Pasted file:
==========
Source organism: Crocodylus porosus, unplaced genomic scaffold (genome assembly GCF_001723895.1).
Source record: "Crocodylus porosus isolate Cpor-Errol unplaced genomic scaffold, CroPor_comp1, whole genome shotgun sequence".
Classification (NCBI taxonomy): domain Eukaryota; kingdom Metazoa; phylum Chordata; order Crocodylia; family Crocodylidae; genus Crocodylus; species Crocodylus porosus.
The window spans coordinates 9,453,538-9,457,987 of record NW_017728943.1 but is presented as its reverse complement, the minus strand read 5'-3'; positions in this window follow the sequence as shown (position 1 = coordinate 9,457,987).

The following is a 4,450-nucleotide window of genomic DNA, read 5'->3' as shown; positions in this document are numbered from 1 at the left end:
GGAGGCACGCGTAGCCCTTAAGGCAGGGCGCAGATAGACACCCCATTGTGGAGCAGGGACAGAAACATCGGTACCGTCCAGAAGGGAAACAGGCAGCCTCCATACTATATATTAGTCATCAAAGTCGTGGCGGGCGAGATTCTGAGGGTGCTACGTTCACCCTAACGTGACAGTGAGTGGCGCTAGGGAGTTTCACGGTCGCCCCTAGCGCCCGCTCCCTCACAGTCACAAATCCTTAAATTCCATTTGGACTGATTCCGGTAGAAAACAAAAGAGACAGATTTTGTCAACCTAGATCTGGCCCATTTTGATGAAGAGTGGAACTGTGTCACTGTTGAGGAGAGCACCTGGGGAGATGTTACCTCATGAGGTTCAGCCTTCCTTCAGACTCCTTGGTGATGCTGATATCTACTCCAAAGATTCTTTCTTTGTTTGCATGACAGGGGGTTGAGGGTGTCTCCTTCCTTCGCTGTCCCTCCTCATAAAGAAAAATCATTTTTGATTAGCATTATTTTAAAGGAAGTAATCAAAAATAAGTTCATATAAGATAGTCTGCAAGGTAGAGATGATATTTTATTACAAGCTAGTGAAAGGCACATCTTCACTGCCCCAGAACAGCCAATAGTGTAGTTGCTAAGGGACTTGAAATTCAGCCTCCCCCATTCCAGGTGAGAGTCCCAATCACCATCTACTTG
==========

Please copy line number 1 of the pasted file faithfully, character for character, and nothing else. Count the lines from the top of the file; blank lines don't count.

Source organism: Crocodylus porosus, unplaced genomic scaffold (genome assembly GCF_001723895.1).